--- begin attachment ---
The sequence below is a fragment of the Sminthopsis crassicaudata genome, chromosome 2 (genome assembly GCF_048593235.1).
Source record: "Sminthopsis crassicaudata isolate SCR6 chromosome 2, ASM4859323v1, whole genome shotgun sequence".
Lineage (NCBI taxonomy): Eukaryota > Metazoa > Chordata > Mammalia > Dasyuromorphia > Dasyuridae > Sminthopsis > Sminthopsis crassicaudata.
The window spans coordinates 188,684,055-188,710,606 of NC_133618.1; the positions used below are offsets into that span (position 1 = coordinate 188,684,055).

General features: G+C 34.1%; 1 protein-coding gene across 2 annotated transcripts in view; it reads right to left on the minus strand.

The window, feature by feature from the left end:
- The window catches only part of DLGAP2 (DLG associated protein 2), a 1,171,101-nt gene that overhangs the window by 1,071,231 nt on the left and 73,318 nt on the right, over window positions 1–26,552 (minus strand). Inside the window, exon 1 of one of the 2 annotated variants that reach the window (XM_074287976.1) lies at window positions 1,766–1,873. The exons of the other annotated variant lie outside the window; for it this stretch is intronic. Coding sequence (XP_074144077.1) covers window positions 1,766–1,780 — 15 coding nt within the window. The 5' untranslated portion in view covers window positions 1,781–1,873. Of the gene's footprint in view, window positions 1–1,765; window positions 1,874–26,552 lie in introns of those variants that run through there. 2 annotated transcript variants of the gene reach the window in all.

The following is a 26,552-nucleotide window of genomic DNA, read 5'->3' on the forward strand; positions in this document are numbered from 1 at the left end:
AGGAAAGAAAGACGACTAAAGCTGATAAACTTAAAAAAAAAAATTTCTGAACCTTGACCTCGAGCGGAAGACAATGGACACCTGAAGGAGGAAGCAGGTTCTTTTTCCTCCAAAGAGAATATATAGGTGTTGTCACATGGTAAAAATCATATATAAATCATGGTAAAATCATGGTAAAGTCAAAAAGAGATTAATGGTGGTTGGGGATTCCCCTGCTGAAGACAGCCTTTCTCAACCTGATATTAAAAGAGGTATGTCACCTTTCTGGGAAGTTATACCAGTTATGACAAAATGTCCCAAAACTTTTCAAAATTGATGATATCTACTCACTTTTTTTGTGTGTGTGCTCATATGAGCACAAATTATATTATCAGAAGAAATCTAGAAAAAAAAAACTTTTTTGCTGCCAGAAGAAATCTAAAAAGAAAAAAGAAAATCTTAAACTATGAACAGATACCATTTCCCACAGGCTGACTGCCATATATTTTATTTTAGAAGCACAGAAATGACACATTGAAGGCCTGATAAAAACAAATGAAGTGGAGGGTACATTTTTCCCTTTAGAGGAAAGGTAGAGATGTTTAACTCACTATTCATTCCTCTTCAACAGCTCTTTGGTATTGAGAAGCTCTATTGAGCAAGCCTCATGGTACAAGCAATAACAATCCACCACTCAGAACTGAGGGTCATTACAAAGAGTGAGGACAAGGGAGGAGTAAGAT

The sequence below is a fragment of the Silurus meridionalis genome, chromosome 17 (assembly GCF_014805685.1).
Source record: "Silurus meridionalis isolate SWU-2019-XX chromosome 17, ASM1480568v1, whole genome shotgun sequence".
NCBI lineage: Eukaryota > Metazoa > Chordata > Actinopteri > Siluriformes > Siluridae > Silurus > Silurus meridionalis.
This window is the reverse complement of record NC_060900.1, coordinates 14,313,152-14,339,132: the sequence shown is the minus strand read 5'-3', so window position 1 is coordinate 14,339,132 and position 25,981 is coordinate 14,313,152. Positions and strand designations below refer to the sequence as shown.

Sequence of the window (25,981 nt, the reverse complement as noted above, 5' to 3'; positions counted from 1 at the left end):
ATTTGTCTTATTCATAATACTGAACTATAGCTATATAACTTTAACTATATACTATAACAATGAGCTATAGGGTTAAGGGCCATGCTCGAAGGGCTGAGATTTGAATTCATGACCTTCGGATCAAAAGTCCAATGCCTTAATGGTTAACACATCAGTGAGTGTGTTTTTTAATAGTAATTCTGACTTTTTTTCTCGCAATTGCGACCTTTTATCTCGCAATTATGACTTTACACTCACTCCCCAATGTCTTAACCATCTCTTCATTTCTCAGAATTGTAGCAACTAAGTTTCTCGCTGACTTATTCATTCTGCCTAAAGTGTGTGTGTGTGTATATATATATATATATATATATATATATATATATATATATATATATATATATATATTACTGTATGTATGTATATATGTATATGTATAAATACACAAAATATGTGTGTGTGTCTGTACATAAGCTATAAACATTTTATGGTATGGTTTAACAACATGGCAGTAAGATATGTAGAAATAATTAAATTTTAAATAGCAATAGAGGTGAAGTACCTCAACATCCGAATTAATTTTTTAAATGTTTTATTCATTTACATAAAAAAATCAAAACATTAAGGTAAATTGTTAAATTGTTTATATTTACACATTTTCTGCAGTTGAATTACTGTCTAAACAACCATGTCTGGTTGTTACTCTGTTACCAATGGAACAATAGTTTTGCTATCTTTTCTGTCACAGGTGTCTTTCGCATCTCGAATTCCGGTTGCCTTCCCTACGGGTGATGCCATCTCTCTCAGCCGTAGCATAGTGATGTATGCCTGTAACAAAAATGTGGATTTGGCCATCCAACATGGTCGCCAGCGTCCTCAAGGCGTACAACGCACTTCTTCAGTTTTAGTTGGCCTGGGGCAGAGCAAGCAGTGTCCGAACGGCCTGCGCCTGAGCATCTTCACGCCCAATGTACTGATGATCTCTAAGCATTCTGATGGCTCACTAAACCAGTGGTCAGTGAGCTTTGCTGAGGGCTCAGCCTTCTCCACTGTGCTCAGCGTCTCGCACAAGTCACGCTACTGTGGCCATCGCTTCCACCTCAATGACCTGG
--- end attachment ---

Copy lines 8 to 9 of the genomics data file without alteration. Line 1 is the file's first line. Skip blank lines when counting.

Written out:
The following is a 26,552-nucleotide window of genomic DNA, read 5'->3' on the forward strand; positions in this document are numbered from 1 at the left end:
AGGAAAGAAAGACGACTAAAGCTGATAAACTTAAAAAAAAAAATTTCTGAACCTTGACCTCGAGCGGAAGACAATGGACACCTGAAGGAGGAAGCAGGTTCTTTTTCCTCCAAAGAGAATATATAGGTGTTGTCACATGGTAAAAATCATATATAAATCATGGTAAAATCATGGTAAAGTCAAAAAGAGATTAATGGTGGTTGGGGATTCCCCTGCTGAAGACAGCCTTTCTCAACCTGATATTAAAAGAGGTATGTCACCTTTCTGGGAAGTTATACCAGTTATGACAAAATGTCCCAAAACTTTTCAAAATTGATGATATCTACTCACTTTTTTTGTGTGTGTGCTCATATGAGCACAAATTATATTATCAGAAGAAATCTAGAAAAAAAAAACTTTTTTGCTGCCAGAAGAAATCTAAAAAGAAAAAAGAAAATCTTAAACTATGAACAGATACCATTTCCCACAGGCTGACTGCCATATATTTTATTTTAGAAGCACAGAAATGACACATTGAAGGCCTGATAAAAACAAATGAAGTGGAGGGTACATTTTTCCCTTTAGAGGAAAGGTAGAGATGTTTAACTCACTATTCATTCCTCTTCAACAGCTCTTTGGTATTGAGAAGCTCTATTGAGCAAGCCTCATGGTACAAGCAATAACAATCCACCACTCAGAACTGAGGGTCATTACAAAGAGTGAGGACAAGGGAGGAGTAAGAT